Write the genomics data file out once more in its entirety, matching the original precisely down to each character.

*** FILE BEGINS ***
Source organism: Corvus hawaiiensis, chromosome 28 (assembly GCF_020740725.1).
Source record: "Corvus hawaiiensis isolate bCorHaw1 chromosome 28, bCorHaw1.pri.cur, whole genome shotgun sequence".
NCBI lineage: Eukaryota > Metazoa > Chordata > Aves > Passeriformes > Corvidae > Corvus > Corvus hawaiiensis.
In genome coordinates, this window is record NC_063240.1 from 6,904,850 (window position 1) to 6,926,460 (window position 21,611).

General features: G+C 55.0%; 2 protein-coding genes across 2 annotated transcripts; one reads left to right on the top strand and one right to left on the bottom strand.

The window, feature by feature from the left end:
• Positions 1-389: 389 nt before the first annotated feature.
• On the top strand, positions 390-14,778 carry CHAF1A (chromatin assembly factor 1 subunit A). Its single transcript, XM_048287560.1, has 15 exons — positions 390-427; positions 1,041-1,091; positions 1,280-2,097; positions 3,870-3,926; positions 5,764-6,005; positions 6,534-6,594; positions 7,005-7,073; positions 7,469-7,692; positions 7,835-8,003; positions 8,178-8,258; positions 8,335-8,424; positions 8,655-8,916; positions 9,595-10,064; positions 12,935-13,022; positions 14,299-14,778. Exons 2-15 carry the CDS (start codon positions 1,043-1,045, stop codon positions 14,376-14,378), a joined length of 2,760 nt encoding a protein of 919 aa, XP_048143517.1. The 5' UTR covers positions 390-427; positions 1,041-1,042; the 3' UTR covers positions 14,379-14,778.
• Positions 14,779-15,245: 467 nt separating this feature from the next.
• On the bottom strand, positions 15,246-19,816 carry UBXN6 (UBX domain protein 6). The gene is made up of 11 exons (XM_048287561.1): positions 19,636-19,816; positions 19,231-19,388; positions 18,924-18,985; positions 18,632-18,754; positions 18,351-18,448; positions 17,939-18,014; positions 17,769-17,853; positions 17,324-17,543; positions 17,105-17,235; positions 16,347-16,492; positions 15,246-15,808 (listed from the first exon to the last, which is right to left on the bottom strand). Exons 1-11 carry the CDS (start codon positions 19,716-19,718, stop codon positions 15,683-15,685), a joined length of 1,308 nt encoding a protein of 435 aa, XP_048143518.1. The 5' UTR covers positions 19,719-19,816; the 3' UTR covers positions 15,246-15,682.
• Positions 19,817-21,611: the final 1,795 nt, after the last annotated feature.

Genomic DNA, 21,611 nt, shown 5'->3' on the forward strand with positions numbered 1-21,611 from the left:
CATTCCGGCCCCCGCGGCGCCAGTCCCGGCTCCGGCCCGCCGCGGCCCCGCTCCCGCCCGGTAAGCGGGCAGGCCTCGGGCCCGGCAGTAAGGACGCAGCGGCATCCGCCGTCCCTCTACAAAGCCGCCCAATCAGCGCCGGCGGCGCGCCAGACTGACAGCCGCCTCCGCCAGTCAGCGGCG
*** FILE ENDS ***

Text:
Source organism: Corvus hawaiiensis, chromosome 28 (assembly GCF_020740725.1).
Source record: "Corvus hawaiiensis isolate bCorHaw1 chromosome 28, bCorHaw1.pri.cur, whole genome shotgun sequence".
NCBI lineage: Eukaryota > Metazoa > Chordata > Aves > Passeriformes > Corvidae > Corvus > Corvus hawaiiensis.
In genome coordinates, this window is record NC_063240.1 from 6,904,850 (window position 1) to 6,926,460 (window position 21,611).

General features: G+C 55.0%; 2 protein-coding genes across 2 annotated transcripts; one reads left to right on the top strand and one right to left on the bottom strand.

The window, feature by feature from the left end:
• Positions 1-389: 389 nt before the first annotated feature.
• On the top strand, positions 390-14,778 carry CHAF1A (chromatin assembly factor 1 subunit A). Its single transcript, XM_048287560.1, has 15 exons — positions 390-427; positions 1,041-1,091; positions 1,280-2,097; positions 3,870-3,926; positions 5,764-6,005; positions 6,534-6,594; positions 7,005-7,073; positions 7,469-7,692; positions 7,835-8,003; positions 8,178-8,258; positions 8,335-8,424; positions 8,655-8,916; positions 9,595-10,064; positions 12,935-13,022; positions 14,299-14,778. Exons 2-15 carry the CDS (start codon positions 1,043-1,045, stop codon positions 14,376-14,378), a joined length of 2,760 nt encoding a protein of 919 aa, XP_048143517.1. The 5' UTR covers positions 390-427; positions 1,041-1,042; the 3' UTR covers positions 14,379-14,778.
• Positions 14,779-15,245: 467 nt separating this feature from the next.
• On the bottom strand, positions 15,246-19,816 carry UBXN6 (UBX domain protein 6). The gene is made up of 11 exons (XM_048287561.1): positions 19,636-19,816; positions 19,231-19,388; positions 18,924-18,985; positions 18,632-18,754; positions 18,351-18,448; positions 17,939-18,014; positions 17,769-17,853; positions 17,324-17,543; positions 17,105-17,235; positions 16,347-16,492; positions 15,246-15,808 (listed from the first exon to the last, which is right to left on the bottom strand). Exons 1-11 carry the CDS (start codon positions 19,716-19,718, stop codon positions 15,683-15,685), a joined length of 1,308 nt encoding a protein of 435 aa, XP_048143518.1. The 5' UTR covers positions 19,719-19,816; the 3' UTR covers positions 15,246-15,682.
• Positions 19,817-21,611: the final 1,795 nt, after the last annotated feature.

Genomic DNA, 21,611 nt, shown 5'->3' on the forward strand with positions numbered 1-21,611 from the left:
CATTCCGGCCCCCGCGGCGCCAGTCCCGGCTCCGGCCCGCCGCGGCCCCGCTCCCGCCCGGTAAGCGGGCAGGCCTCGGGCCCGGCAGTAAGGACGCAGCGGCATCCGCCGTCCCTCTACAAAGCCGCCCAATCAGCGCCGGCGGCGCGCCAGACTGACAGCCGCCTCCGCCAGTCAGCGGCG